More from Volokh: The individual-rights view is also in good modern company. In the 1986 Firearms Owners' Protection Act, Congress specifically reaffirmed "the right of the citizens to keep and bear arms." In 1960, those noted conservatives (or is it "radicals"?) John F. Kennedy and Hubert H. Humphrey both asserted their support for the right of each citizen to keep and bear arms. Some leading liberal constitutional scholars today likewise take this view.
The Tennessean editorial misrepresented the 1939 Supreme Court in U.S. v. Miller. Yes, the court ruled that the Second Amendment right to keep and bear arms is a right for the militia. But, as Volokh notes in his piece, the court also said that the word "militia" refers to "all males physically capable of acting in concert for the common defense," and said these men "were expected to appear bearing arms supplied by themselves." The Tennessean doesn't tell you that. Neither did the editorials in the LA Times or the Minneapolis Star-Tribune.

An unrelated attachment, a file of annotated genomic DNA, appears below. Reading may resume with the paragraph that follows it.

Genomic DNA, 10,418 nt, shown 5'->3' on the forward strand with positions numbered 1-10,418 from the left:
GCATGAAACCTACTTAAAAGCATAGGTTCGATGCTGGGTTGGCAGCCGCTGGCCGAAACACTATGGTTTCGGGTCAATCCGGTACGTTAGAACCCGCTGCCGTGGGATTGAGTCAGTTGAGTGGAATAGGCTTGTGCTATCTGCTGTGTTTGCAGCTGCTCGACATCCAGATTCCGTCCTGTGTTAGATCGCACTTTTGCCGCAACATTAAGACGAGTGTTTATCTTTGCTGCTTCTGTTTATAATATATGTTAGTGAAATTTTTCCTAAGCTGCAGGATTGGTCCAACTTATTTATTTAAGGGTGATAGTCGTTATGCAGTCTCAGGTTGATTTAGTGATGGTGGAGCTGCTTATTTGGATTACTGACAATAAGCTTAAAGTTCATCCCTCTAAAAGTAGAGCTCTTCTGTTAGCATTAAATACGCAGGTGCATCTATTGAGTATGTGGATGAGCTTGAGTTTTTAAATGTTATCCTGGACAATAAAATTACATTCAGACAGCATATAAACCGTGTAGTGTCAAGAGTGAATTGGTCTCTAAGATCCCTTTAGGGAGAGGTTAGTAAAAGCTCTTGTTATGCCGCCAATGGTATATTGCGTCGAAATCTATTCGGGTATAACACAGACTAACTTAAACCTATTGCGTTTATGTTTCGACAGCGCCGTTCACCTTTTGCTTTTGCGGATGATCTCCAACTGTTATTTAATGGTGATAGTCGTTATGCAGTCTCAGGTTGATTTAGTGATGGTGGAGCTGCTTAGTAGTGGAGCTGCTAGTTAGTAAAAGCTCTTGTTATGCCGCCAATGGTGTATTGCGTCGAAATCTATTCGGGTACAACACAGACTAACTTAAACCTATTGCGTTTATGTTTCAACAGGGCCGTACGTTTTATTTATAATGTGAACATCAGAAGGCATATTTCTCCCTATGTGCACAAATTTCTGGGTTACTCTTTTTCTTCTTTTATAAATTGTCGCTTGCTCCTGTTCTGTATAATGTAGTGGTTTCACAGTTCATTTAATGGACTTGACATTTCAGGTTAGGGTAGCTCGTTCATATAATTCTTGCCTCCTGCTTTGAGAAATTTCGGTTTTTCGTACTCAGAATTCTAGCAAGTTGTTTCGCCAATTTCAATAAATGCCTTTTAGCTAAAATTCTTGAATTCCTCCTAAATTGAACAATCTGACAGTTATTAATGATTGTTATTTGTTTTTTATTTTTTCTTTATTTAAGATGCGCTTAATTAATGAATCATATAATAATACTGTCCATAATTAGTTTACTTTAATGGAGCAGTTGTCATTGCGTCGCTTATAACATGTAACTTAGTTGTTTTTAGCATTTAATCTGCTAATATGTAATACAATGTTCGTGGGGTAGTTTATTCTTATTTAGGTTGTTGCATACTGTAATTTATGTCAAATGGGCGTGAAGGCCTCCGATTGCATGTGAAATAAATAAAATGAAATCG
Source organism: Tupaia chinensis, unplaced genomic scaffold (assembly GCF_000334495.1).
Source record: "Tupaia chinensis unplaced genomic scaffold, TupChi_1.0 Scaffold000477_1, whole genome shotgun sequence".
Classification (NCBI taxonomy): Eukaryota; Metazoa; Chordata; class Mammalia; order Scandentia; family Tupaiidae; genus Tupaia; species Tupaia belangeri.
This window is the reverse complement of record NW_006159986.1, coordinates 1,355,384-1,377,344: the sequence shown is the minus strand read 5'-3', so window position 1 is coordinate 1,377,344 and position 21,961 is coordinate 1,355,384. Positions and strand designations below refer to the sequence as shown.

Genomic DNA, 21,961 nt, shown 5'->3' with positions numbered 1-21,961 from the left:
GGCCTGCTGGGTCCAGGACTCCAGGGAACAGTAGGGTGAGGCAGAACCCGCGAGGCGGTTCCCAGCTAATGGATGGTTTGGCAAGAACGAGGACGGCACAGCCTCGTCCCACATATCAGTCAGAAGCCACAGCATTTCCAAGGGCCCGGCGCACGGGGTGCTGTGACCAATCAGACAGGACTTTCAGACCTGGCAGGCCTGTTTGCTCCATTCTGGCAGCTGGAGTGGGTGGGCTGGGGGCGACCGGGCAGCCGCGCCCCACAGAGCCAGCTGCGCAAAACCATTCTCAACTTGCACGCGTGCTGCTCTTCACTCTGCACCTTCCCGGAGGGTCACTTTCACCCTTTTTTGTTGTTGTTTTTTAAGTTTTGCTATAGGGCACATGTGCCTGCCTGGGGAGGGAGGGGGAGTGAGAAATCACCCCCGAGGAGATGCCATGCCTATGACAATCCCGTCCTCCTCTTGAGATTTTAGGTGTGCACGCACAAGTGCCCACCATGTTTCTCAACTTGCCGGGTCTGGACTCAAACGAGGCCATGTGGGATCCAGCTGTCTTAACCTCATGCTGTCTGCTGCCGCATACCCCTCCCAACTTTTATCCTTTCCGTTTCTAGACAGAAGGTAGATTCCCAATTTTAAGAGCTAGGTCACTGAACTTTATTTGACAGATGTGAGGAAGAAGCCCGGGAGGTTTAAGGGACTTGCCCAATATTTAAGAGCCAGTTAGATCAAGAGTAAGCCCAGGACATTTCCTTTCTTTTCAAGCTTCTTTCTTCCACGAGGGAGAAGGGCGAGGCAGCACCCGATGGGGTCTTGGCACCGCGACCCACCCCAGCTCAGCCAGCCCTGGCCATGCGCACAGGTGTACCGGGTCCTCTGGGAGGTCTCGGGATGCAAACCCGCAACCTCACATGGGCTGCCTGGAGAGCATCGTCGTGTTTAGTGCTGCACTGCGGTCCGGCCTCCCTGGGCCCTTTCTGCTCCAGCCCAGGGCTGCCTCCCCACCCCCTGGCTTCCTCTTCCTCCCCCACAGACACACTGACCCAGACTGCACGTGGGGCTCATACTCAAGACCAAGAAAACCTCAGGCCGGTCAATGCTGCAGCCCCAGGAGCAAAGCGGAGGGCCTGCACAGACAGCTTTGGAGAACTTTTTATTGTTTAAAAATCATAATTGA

But it's important - because the 1939 U.S. v. Miller case actually affirms the view that Second Amendment is a personal right. John Ashcroft is right. The Tennessean - as is so often the case - is wrong.
As University of Tennessee law professor Glenn Reynolds writes, you'd never know from the Times, Star-Tribune or Tennessean editorial that "Ashcroft's view is shared by lots of leading constitutional scholars, that the Supreme Court has repeatedly treated the Second Amendment as an individual right, or that the Framers thought individual gun ownership was important."